Taxing times, targeting Ryanair and a popular pub closes
Business Today: the best news, analysis and comment from The Irish Times business desk
US support makes a global deal on corporate tax at the OECD much more likely, according to Pam Olson, US deputy tax leader at PwC. She tells Cliff Taylor that Ireland may yet need to fight its corner to protect its tax regime.
Meanwhile, new data back home points to a dramatic slide in Irish consumer confidence. Peter Hamilton reports that Brexit jitters have seen confidence tumble close to a six-year low , according to the latest KBC Bank survey.
On the corporate front, proxy advisory group ISS is the latest to recommended that Ryanair shareholders vote against the re-election of a number of non-executive board members of the airline, including long-serving chairman David Bonderman. ISS argues that half the airline non-execs should go. Ciarán Hancock reports.
Well-known Portobello pub the Bernard Shaw is set to close at the end of October, along with the neighbouring Eatyard, with the owners saying the closure is now out of their hands. Peter Hamilton writes that the popular Dublin venue has previously run into trouble with planners.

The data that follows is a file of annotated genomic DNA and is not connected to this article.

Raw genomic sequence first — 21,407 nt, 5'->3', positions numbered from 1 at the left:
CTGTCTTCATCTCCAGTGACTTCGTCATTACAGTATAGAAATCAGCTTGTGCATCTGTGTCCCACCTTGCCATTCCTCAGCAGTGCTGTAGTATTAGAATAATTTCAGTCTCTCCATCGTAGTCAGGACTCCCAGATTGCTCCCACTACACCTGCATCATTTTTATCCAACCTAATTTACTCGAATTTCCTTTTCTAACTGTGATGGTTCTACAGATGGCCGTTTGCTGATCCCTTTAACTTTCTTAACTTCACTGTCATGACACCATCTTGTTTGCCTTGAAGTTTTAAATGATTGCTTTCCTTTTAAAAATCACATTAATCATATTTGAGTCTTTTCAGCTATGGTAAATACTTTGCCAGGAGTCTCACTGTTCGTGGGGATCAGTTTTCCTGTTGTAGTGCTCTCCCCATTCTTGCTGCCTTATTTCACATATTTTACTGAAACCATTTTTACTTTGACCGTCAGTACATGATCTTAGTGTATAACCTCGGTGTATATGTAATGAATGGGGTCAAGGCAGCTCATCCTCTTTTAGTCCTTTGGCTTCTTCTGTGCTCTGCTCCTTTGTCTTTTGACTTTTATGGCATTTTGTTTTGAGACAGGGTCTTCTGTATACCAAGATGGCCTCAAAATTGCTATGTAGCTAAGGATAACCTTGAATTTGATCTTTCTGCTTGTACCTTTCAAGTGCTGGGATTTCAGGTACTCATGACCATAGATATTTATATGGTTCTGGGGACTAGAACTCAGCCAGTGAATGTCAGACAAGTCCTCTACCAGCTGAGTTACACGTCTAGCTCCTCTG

Belfast International Airport has secured the unwanted tag of the UK’s “worst” airport, writes Francess McDonnell, with crowded terminals, long queues and pricey parking among passengers’ biggest beefs.
Extending a tax relief scheme for sportspersons here to GAA players “would raise a number of issues and challenges”, the Minister for Finance, Paschal Donohoe has said – not least that, given their amateur status, the relief would apply to income not related to their sporting endeavour, Gordon Deegan reports..
In her media column, Bernice Harrison asks whether Marks & Spencer can rediscover its glory days with a new advertising campaign that turns its back on stars in favour of the everyday. With Irish prices that assume a 40% mark-up on the UK high street, it could be a challenge.
Also in media, Mark Paul analyses RTÉ’s highly publicised financial plight. With revenue stable, he suggests its problems are pretty much all of its own making, with a lack of attention to costs. Could selling Montrose entirely give it a lifeline?
Finally, in Personal Finance, Fiona Reddan does the sums to find out just how much you would lose by working fewer hours – and it’s less than you might think.
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